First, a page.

European equities: first inflation risk, now it’s wages

The question is: what to do next?

The first point I’d like to make is that valuations of European cyclicality are still near all-time cheapness, and likewise, ‘Quality’ is still near most expensive (Figure 1). Therefore, inflation beneficiaries remain compelling to own based on valuations alone.

Secondly, Jerome Powell runs the Fed – not the European Central Bank (ECB). Arguably, the tipping point for the Fed to pivot was the labour market and wage inflation. The combination of the great resignation and output gaps closing has led to tighter labour markets in the US1, which leads to an increase in wages. As wages increase, US corporates pass higher costs through, and so the Consumer Price Index (CPI) picks up.

This doesn’t happen in Europe to the same extent. For most countries in Europe, two-thirds of labour is set by collective wage agreements (including unions). Collective bargaining happens annually to cover the cost-of-living increases and therefore lags inflation. This means that collective wage agreements are pro-cyclical, and as wages lag inflationary pressures, they don’t lead them.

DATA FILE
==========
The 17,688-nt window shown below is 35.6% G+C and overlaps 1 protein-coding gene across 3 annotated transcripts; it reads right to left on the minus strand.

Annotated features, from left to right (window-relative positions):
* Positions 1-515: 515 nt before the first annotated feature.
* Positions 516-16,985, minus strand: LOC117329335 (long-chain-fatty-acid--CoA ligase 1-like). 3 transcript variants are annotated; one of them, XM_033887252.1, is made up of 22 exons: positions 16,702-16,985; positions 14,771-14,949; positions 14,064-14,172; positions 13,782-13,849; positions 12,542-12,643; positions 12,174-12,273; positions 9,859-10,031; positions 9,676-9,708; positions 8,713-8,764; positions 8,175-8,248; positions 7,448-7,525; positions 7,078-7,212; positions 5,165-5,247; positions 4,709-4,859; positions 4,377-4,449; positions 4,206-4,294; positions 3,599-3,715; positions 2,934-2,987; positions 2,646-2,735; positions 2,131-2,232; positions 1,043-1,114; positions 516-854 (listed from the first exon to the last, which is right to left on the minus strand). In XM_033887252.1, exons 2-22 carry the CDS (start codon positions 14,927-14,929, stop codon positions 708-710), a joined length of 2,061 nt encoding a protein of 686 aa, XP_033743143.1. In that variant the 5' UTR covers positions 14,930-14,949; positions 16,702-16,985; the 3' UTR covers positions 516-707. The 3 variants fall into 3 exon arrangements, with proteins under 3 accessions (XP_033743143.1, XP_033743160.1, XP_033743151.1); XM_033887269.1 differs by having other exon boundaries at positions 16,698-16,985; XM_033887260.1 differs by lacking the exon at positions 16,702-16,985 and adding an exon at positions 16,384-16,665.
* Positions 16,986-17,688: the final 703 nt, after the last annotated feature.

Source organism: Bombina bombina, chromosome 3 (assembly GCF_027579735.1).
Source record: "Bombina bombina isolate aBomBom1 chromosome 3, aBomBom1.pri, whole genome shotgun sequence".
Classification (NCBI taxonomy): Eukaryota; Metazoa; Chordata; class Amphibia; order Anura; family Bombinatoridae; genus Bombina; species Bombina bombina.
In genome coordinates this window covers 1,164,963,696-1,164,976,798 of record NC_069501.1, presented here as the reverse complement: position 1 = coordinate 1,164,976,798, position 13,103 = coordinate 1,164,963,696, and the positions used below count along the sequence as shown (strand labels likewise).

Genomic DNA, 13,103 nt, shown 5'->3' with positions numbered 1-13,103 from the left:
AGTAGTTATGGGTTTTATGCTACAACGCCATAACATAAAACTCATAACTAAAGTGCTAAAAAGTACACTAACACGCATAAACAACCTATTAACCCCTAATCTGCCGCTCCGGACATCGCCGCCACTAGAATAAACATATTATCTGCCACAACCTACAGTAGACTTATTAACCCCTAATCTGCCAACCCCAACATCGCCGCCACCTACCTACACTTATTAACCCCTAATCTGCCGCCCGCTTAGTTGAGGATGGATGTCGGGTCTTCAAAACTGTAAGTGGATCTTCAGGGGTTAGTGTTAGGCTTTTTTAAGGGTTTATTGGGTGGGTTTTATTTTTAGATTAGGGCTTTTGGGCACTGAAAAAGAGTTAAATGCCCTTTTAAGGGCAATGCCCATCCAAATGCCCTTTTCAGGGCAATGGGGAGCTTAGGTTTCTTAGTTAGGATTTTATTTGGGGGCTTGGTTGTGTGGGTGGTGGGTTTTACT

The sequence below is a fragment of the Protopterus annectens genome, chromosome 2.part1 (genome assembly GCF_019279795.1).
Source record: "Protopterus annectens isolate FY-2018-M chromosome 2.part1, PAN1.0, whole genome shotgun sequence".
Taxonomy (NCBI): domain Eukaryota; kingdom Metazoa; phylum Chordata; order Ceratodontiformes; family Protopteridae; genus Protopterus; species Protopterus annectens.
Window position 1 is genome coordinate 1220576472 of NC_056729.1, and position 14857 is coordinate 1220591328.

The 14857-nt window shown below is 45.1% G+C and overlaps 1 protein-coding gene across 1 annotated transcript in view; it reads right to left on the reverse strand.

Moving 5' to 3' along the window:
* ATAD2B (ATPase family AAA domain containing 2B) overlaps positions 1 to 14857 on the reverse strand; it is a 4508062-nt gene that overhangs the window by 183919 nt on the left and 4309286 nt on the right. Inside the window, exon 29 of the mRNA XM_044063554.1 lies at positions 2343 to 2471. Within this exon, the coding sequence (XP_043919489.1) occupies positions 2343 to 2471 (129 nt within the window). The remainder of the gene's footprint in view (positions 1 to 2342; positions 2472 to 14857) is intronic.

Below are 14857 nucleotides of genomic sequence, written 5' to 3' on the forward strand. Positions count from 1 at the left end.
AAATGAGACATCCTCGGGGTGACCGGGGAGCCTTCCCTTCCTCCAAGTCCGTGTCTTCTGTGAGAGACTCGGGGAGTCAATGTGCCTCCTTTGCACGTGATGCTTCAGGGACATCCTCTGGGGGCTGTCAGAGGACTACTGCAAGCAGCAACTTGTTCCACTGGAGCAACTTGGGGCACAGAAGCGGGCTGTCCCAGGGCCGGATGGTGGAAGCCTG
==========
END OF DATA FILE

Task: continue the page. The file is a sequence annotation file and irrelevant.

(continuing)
Figure 2. Proportion of employees covered by collective bargaining arrangements

Compared to the US and the UK, there’s little sign of European wage pressure and the inflation debate therefore remains ‘transitory’. The ECB remains strongly accommodative, even though some of the emergency measures – such as the pandemic emergency purchase programme (PEPP) – are being scaled back. QE will mainly continue through the asset purchase programme scheme (APP), which is set to reduce gradually through 2022. Meanwhile, ECB President Lagarde is sticking to the ‘no rate rise’ rhetoric.

We doubt this is sustainable. The current consensus is that there’s no wage inflation in the EU, but we believe it’s the biggest ‘risk’ to equity market positioning. Figure 3 shows that the European unemployment rate is back to recent lows (7.2%). The last time unemployment fell below 7% was back in the 1980s. At the same time, there are some early signs of genuine labour tightness (Figure 4).

Figure 3. Euro area unemployment rate

Figure 4: Labour shortages in industry versus labour shortages in services

Unlike in the US and the UK, there’s a scarcity of good data for European income trends, leaving us reliant on bottom-up data to forecast wage pressure. Data capturing the activity of temp workers can be useful, with European temping companies confirming that the hours worked by temps are continuing to increase, while demand for new temps is improving. Figure 5 shows French temping volume finally turning positive in December. We also hear of improving white collar wage data and an increasing quit rate.

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